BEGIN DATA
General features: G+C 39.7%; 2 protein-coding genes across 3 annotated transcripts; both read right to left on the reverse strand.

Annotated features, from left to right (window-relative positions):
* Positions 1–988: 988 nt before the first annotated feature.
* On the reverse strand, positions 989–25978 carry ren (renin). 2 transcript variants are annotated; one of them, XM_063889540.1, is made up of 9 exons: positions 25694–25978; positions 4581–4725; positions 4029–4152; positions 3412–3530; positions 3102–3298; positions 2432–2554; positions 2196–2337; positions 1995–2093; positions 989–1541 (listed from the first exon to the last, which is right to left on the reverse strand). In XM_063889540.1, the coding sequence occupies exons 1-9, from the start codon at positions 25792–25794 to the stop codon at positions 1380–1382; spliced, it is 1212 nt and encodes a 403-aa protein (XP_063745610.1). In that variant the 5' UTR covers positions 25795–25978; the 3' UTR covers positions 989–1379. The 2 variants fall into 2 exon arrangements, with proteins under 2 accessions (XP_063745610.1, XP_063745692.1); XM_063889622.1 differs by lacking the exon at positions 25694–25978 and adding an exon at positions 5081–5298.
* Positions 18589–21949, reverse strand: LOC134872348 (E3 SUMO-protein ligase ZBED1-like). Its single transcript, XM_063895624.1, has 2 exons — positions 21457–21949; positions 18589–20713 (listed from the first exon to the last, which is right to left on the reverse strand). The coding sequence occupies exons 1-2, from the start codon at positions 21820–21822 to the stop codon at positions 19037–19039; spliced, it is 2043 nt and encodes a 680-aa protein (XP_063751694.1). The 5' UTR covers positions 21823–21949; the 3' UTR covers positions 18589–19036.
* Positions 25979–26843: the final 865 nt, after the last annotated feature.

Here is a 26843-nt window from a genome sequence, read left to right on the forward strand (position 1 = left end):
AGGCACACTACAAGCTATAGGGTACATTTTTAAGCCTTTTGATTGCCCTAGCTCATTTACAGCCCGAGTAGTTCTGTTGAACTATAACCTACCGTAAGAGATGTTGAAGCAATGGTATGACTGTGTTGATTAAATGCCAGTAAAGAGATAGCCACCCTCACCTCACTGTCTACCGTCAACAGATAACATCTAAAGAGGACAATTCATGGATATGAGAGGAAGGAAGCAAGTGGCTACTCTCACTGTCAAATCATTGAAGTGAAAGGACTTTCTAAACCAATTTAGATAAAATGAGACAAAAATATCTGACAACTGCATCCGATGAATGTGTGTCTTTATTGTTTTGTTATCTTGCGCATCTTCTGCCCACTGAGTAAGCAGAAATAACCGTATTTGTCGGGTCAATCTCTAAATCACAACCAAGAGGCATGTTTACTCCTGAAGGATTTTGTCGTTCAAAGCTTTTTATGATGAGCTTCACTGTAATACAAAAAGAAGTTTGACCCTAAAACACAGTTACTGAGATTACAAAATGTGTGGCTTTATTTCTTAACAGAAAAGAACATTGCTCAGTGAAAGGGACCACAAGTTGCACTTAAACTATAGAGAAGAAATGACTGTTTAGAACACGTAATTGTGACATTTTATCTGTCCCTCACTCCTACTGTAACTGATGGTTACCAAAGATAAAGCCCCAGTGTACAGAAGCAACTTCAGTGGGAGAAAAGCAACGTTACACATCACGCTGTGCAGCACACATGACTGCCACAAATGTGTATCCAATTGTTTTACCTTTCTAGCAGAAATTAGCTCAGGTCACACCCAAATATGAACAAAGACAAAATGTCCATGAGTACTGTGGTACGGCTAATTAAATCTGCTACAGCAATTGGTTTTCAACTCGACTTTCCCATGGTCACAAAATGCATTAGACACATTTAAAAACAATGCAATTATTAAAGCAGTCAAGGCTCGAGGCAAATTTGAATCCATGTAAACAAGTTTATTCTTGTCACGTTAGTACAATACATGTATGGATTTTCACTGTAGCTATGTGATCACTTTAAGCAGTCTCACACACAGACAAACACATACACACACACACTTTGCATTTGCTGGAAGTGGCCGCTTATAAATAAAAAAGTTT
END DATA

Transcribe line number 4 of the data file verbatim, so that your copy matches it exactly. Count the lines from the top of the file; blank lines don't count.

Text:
* On the reverse strand, positions 989–25978 carry ren (renin). 2 transcript variants are annotated; one of them, XM_063889540.1, is made up of 9 exons: positions 25694–25978; positions 4581–4725; positions 4029–4152; positions 3412–3530; positions 3102–3298; positions 2432–2554; positions 2196–2337; positions 1995–2093; positions 989–1541 (listed from the first exon to the last, which is right to left on the reverse strand). In XM_063889540.1, the coding sequence occupies exons 1-9, from the start codon at positions 25792–25794 to the stop codon at positions 1380–1382; spliced, it is 1212 nt and encodes a 403-aa protein (XP_063745610.1). In that variant the 5' UTR covers positions 25795–25978; the 3' UTR covers positions 989–1379. The 2 variants fall into 2 exon arrangements, with proteins under 2 accessions (XP_063745610.1, XP_063745692.1); XM_063889622.1 differs by lacking the exon at positions 25694–25978 and adding an exon at positions 5081–5298.